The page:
There is increasing evidence that P. vivax results in significant morbidity and associated mortality. A significant proportion of this morbidity is attributable to severe anaemia from recurrent P. vivax infections, where each relapse results in an increased cumulative risk of anaemia. Malaria-associated anaemia is a complex phenomenon, related to increased red cell destruction and haemopoeitic suppression, compounded by nutritional status, helminth carriage and drug induced haemolysis. The degree of anaemia caused by vivax malaria and its risk factors has not been evaluated widely.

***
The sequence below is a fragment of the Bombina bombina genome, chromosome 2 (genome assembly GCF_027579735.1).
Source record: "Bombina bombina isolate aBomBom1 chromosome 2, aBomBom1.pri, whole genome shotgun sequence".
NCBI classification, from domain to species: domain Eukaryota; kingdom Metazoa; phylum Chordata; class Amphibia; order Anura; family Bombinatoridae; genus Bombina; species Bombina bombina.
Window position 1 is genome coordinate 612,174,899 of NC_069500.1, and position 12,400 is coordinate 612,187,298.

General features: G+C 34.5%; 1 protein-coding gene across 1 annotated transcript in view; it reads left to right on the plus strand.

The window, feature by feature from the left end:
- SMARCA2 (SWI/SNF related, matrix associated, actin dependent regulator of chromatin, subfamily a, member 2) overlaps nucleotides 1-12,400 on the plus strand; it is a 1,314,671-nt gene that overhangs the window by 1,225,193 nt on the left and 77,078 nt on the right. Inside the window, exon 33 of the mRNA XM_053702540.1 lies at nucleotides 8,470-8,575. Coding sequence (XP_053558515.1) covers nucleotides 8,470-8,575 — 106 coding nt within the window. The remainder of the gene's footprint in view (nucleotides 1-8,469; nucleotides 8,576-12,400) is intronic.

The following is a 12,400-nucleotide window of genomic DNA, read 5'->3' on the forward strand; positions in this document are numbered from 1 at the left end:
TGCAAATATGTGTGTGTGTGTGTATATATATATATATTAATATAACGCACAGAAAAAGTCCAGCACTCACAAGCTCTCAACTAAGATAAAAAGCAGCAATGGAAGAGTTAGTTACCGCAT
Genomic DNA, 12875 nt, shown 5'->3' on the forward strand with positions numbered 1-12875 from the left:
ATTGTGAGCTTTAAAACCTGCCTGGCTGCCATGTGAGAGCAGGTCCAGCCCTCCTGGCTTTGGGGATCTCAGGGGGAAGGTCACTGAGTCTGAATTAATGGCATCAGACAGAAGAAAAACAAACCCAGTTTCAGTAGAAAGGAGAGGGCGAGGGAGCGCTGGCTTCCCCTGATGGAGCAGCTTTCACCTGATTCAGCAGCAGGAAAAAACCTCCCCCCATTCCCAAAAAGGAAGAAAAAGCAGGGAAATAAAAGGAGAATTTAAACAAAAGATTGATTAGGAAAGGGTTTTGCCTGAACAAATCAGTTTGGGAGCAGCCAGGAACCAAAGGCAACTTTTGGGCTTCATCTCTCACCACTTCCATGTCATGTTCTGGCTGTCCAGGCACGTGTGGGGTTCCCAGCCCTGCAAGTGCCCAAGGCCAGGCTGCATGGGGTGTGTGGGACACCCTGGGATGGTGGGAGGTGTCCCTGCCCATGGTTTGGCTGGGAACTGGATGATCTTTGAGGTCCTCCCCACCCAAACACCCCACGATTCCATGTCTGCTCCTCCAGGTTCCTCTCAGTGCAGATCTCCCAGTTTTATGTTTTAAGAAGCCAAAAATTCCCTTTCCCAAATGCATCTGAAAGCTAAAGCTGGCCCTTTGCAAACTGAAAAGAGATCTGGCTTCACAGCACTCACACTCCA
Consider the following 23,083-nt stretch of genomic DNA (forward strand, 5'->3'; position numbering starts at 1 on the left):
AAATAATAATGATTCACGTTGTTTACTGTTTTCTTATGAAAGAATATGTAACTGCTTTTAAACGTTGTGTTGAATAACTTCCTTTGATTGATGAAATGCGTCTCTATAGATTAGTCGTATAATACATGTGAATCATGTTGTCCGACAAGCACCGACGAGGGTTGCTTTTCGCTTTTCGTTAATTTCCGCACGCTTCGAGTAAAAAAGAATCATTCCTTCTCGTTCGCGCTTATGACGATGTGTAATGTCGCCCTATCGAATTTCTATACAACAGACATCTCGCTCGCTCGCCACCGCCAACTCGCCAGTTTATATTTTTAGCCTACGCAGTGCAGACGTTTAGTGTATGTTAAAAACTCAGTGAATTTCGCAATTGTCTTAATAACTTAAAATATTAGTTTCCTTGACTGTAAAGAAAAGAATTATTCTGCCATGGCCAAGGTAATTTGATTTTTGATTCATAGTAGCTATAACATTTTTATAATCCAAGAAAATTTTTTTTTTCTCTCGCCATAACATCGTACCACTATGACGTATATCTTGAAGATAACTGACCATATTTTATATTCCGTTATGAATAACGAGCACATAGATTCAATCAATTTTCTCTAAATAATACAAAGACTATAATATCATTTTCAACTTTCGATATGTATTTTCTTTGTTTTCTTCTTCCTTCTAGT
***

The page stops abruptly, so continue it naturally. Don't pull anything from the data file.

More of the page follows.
Control and ultimate elimination of P. vivax requires the safe and effective prevention of recurrent infections and this requires radical cure targeting both blood and liver stages of the parasite. However, the only widely available drug which is active against the liver stages is primaquine which can cause drug-induced haemolysis in glucose-6-phosphate dehydrogenase (G6PD) deficient patients. In order to quantify the risks and benefits of P. vivax radical cure, it is crucial to determine the normal haematological response following P. vivax infection and treatment.